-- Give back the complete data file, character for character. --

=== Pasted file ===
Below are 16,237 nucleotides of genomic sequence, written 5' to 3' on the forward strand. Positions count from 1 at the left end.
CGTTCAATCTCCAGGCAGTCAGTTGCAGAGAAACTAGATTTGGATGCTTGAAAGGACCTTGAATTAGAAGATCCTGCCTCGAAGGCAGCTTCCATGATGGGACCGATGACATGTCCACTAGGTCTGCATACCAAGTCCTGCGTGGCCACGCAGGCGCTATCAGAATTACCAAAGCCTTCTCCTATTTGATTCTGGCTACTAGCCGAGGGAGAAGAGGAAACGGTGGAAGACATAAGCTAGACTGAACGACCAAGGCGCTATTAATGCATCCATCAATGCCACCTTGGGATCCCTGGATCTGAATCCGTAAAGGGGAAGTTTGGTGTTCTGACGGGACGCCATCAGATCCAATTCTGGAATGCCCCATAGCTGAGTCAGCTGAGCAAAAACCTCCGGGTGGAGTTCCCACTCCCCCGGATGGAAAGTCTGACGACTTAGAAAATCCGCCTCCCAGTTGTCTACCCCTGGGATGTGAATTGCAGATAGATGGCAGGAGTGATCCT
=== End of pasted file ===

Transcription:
Below are 16,237 nucleotides of genomic sequence, written 5' to 3' on the forward strand. Positions count from 1 at the left end.
CGTTCAATCTCCAGGCAGTCAGTTGCAGAGAAACTAGATTTGGATGCTTGAAAGGACCTTGAATTAGAAGATCCTGCCTCGAAGGCAGCTTCCATGATGGGACCGATGACATGTCCACTAGGTCTGCATACCAAGTCCTGCGTGGCCACGCAGGCGCTATCAGAATTACCAAAGCCTTCTCCTATTTGATTCTGGCTACTAGCCGAGGGAGAAGAGGAAACGGTGGAAGACATAAGCTAGACTGAACGACCAAGGCGCTATTAATGCATCCATCAATGCCACCTTGGGATCCCTGGATCTGAATCCGTAAAGGGGAAGTTTGGTGTTCTGACGGGACGCCATCAGATCCAATTCTGGAATGCCCCATAGCTGAGTCAGCTGAGCAAAAACCTCCGGGTGGAGTTCCCACTCCCCCGGATGGAAAGTCTGACGACTTAGAAAATCCGCCTCCCAGTTGTCTACCCCTGGGATGTGAATTGCAGATAGATGGCAGGAGTGATCCT